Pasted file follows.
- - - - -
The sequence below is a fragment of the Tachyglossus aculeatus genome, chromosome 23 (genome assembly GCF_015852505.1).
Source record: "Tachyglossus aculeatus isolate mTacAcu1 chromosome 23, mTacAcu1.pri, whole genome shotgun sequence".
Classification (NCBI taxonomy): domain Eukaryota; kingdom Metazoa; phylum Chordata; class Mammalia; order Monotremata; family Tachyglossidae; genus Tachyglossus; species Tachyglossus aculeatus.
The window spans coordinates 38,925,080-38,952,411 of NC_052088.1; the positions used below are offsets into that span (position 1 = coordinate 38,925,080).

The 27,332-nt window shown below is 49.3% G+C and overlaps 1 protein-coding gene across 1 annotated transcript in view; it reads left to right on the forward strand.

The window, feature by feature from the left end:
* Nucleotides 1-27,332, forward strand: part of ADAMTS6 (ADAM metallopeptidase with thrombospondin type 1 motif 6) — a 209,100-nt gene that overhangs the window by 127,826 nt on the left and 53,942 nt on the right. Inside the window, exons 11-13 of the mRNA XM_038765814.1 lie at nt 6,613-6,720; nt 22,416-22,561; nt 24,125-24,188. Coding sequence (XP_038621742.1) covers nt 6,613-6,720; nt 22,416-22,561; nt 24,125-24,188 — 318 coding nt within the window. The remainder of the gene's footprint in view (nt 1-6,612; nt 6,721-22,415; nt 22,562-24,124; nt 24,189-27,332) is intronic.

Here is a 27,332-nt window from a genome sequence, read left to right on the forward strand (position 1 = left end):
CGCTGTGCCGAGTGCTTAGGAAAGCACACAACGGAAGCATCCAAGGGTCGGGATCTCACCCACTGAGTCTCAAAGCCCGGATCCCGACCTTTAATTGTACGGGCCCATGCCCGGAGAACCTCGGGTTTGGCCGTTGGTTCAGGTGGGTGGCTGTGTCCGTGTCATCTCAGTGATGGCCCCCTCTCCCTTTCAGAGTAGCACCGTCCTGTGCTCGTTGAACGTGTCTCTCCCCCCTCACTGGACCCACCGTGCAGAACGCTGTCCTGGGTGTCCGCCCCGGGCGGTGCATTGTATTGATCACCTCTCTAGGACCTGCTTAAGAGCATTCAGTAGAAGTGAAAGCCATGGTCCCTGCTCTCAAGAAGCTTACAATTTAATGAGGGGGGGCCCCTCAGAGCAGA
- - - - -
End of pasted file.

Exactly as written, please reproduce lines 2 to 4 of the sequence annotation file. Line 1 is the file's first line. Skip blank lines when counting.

Source record: "Tachyglossus aculeatus isolate mTacAcu1 chromosome 23, mTacAcu1.pri, whole genome shotgun sequence".
Classification (NCBI taxonomy): domain Eukaryota; kingdom Metazoa; phylum Chordata; class Mammalia; order Monotremata; family Tachyglossidae; genus Tachyglossus; species Tachyglossus aculeatus.
The window spans coordinates 38,925,080-38,952,411 of NC_052088.1; the positions used below are offsets into that span (position 1 = coordinate 38,925,080).